By Soulskill from Slashdot's double-or-nothing? department
Layzej writes: Climate contrarians have long predicted imminent global cooling. A few have been willing to place wagers that mainstream scientists have been quick to accept. Often acceptance of the bet is followed by immediate retraction, as was the case when "Bastardi's Wager" was accepted by Joseph Romm or when Maurice Newman's $10,000 bet was accepted by physicist Brian Schmidt. In some cases, bets have been formalized and the terms of many of those wagers are coming to a close. It may not be surprising to learn that those who put their money on the side of mainstream science are the ones who are cashing in.
Reuters reports that British climate expert Chris Hope just won a 2,000 pound sterling ($2,830) wager made five years ago against two members of the Global Warming Policy Foundation, who had bet Hope that the Earth would be cooling by now. They also highlight a $10,000 bet made in 2005 between British climate modeler James Annan and two Russian solar physicists. The solar physicists had counted on waning solar output to halt warming. Annan will win if average global temperatures from 2013-17 are warmer than 2003-07. "Things are looking good for my bet," Annan said.
Keith Pickering reports on a series of three bets between Brian Schmidt and climate contrarian David Evans, who also believed that diminishing solar output would dominate the temperatures of the last decade and beyond. The wagers pay out in 2019, 2024, and 2029. Pickering concludes, "What Evans apparently doesn't realize is that because of the thermal inertia of the oceans, within narrow bounds we can already predict what global temperatures will be in 2019, 2024, and 2029. And David Evans is going to lose his shirt."Read Replies (0)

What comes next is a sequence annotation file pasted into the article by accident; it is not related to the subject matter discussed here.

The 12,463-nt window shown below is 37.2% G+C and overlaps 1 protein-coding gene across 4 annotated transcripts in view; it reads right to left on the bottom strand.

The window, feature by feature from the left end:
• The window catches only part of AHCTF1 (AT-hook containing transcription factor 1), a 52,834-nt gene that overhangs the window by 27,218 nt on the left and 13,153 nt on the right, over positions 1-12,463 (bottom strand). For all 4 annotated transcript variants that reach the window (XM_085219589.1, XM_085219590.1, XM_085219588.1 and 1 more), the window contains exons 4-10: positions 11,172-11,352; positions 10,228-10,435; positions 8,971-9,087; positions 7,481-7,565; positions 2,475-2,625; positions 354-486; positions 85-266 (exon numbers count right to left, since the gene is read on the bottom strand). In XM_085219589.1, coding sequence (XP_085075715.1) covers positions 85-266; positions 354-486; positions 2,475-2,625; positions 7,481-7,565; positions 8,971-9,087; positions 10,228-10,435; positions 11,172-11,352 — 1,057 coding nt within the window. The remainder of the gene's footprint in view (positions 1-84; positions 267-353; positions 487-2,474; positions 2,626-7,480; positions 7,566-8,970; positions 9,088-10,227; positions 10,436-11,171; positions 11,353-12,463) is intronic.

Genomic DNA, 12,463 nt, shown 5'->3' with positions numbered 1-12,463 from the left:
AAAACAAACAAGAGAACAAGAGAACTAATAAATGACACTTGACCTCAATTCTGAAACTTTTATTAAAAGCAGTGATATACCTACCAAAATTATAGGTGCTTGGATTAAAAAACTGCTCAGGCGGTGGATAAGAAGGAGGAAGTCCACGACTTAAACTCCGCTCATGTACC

Rust 1.6 Released
Posted by News Fetcher on January 22 '16 at 01:23 PM
By Soulskill from Slashdot's onward-and-upward department
An anonymous reader writes: The Rust team has announced the release of version 1.6 of their programming language. The biggest new feature is that libcore — the Rust core library — is now stable. "Rust's standard library is two-tiered: there's a small core library, libcore, and the full standard library, libstd, that builds on top of it. libcore is completely platform agnostic, and requires only a handful of external symbols to be defined. Rust's libstd builds on top of libcore, adding support for memory allocation, I/O, and concurrency. Applications using Rust in the embedded space, as well as those writing operating systems, often eschew libstd, using only libcore." Other features worth noting: Crates.io disallows wildcards for dependencies, there are a ton of stabilized APIs, timer functions that use milliseconds have been deprecated, and the parser will warn you if a failure was caused by Unicode characters that look similar but are interpreted differently.Read Replies (0)
By timothy from Slashdot's early-lan-party department
HughPickens.com writes: Violence has always been part of human behavior, but the origins of war are hotly debated. Some experts see it as deeply rooted in evolution, pointing to violent confrontations among groups of chimpanzees as clues to an ancestral predilection while others emphasize the influence of complex and hierarchical human societies, and agricultural surpluses to be raided. Now James Gorman writes in the NY Times that scientists have discovered a site in Africa dated about 10,000 years ago where a group of hunter-gatherers attacked and slaughtered another, leaving the dead with crushed skulls, embedded arrow or spear points, and other devastating wound. It's not clear that anyone was spared at the Nataruk massacre. Of the 27 individuals found, eight were male and eight female, with five adults of unknown gender. The site also contained the partial remains of six children. Twelve of the skeletons were in a relatively complete state, and ten of those showed very clear evidence that they had met a violent end. In the paper, the researchers describe "extreme blunt-force trauma to crania and cheekbones, broken hands, knees and ribs, arrow lesions to the neck, and stone projectile tips lodged in the skull and thorax of two men." Four of them, including a late-term pregnant woman, appear to have had their hands bound. "These human remains record the intentional killing of a small band of foragers with no deliberate burial, and provide unique evidence that warfare was part of the repertoire of inter-group relations among some prehistoric hunter-gatherers," says Dr Marta Mirazon.
< article continued at Slashdot's early-lan-party department
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